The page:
As soon as Lakshmana left the hermitage in search of Rama, Ravana approached the Asram in the guise of a Rishi. He stood before the Asram and asked for food saying “Bhavathi bhiksham dehi” (Oh Mother, give me food!). Sita heard this and decided to provide him food. She brought the food from inside the Asram and tried to give the same to Ravana standing behind the line drawn by Lakshmana. But, Ravana insisted that Sita should come closer, cross the line drawn by Lakshmana and offer the food to him. He pretended as though he could not bear the pangs of hunger anymore. Finally Sita obliged and came out of the line drawn by Lakshmana to give alms to Ravana. Just at that moment, Ravana assumed his real form, and abducted her in his chariot.
Ravana took Sita to Lanka and kept her in confinement under a tree in the Asokavana. Sita then lamented for her indiscreet act of becoming crazy about a golden deer and the consequences that followed. She lamented “Oh! Why did that sinful animal (golden deer) come to the vicinity of our hermitage? Why did I develop a fascination for that golden deer? Why did I request Rama to catch that deer and bring it to me?” Of what use is all this repentance at this stage? She found herself in captivity in Lanka.
Ravana kept three ladies to guard Sita during her incarceration in the Asokavana. One was Sarama, the wife of Vibheeshana, younger brother of Ravana. The other two ladies were Ajata and Trijata, who were none other than daughters of Sarama. They were very considerate towards Sita, keeping up her sagging morale all the while by their comforting words. Sita wondered whether such good people also existed in Lanka. In fact, it was due to their consoling words and protection that Sita could bear her ordeal courageously. Though Sita was imprisoned in Lanka, Ravana did not dare to touch her. He knew that he would be reduced to ashes if he touched her without her consent. He was all the while pleading with her to accept him. When Ravana stooped to the level of denigrating Rama and threatened her, she without even looking at his face, plucked out a blade of grass and threw it before him saying, “you are a mean fellow. You are not worth even this blade of grass. How dare you denigrate Rama in front of me, you vile and vicious wretch!”.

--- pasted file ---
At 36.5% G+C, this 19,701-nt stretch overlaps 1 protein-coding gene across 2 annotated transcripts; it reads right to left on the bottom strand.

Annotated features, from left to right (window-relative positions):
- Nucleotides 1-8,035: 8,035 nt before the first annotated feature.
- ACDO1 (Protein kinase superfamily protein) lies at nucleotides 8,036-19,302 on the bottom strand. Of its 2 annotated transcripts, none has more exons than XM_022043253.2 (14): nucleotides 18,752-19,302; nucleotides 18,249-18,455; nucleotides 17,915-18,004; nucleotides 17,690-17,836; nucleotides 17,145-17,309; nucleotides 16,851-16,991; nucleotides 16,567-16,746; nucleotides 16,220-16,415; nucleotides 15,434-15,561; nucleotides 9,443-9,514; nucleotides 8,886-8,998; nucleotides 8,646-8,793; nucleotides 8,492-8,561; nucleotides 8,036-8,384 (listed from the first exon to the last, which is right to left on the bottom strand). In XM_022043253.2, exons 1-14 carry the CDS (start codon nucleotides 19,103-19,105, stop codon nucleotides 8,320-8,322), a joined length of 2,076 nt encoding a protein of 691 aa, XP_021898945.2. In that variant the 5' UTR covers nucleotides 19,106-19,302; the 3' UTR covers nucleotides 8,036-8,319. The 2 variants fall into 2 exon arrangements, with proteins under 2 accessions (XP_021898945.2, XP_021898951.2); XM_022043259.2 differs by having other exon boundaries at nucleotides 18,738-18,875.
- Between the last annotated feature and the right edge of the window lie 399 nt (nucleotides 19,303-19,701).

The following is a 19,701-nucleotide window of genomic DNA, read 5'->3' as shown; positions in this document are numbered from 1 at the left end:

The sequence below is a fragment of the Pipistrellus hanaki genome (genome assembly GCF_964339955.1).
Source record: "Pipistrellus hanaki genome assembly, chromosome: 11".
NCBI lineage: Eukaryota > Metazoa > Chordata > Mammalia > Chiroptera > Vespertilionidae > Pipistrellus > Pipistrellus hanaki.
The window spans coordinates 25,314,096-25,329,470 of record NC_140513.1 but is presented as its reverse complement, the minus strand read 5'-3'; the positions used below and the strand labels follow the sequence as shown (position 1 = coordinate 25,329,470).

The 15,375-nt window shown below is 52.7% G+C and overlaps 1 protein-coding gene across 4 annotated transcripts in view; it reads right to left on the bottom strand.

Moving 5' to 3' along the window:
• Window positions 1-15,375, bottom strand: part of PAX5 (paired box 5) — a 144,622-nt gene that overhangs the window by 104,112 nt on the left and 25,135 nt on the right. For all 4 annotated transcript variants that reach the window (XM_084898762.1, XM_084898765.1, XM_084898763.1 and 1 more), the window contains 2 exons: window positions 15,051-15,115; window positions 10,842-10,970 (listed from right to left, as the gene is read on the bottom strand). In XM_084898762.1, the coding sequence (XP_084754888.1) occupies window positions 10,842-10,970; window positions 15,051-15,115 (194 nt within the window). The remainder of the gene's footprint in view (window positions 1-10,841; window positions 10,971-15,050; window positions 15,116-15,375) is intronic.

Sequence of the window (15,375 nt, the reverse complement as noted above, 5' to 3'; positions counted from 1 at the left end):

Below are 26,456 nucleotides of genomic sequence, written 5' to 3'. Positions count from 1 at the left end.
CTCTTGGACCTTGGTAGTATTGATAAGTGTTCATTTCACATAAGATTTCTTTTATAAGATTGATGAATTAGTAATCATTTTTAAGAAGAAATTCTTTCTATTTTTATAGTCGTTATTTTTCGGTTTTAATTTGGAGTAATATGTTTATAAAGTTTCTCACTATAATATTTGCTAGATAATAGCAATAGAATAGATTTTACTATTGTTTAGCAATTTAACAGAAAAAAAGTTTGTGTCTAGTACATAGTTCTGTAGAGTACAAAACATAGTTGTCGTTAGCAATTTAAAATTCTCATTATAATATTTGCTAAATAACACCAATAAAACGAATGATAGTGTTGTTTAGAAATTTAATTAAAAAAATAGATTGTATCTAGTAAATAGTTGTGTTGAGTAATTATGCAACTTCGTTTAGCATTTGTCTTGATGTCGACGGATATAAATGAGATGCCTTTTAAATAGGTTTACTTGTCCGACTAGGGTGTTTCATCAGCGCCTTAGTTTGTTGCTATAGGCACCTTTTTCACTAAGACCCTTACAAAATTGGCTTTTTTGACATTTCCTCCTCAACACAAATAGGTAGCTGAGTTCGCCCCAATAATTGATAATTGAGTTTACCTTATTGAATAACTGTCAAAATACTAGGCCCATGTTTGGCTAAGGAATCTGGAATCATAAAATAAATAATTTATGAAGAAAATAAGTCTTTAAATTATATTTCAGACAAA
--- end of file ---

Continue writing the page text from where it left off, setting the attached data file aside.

Sita had another name Vaidehi, meaning one who has no body attachment. King Janaka was her foster father. He lovingly brought her up and gave her in marriage to Rama. There are several inner and subtle meanings in the story of Ramayana. In fact, Sita was not the sister of Rama, as has been portrayed in some texts. If she were to be the sister of Rama, how could King Janaka offer her as bride to Rama? Unfortunately, people do not realise these inner meanings.
Hanuman was a great hero in the story of Ramayana. He led an army of Vanaras in his holy mission of searching for the whereabouts of Sita, who was kept in captivity in Lanka by Ravana. He was a very intelligent and faithful servant of Rama. He was a person of noble qualities and great physical strength. In his noble qualities and might, he was unparalleled. In fact, a whole chapter namely Sundara Kanda was devoted to describe his qualities of head and heart, in the Ramayana. While he was embarking on his holy mission of finding out Sita in city of Lanka, he was given certain identification clues about Sita. He was told that Sita was a woman of noble qualities and divine beauty and that she would not mix with the Rakshasa ladies. He searched for Sita in every nook and corner of Lanka, including the inner chambers of the palace where Ravana’s queens and the ladies attending on them stayed. During his search he came across ladies scantily dressed and fallen on their beds, intoxicated by drink and dance. But, he was totally unmoved by these obscene forms, keeping always in his mind the characteristics and excellence of Sita that Rama had described to him earlier. His supreme stability of mind in such an environment befitted his true Brahmachari (celibate) status. One cannot find parallels to Lord Rama and His noble servant Hanuman, in this world. They are both unique.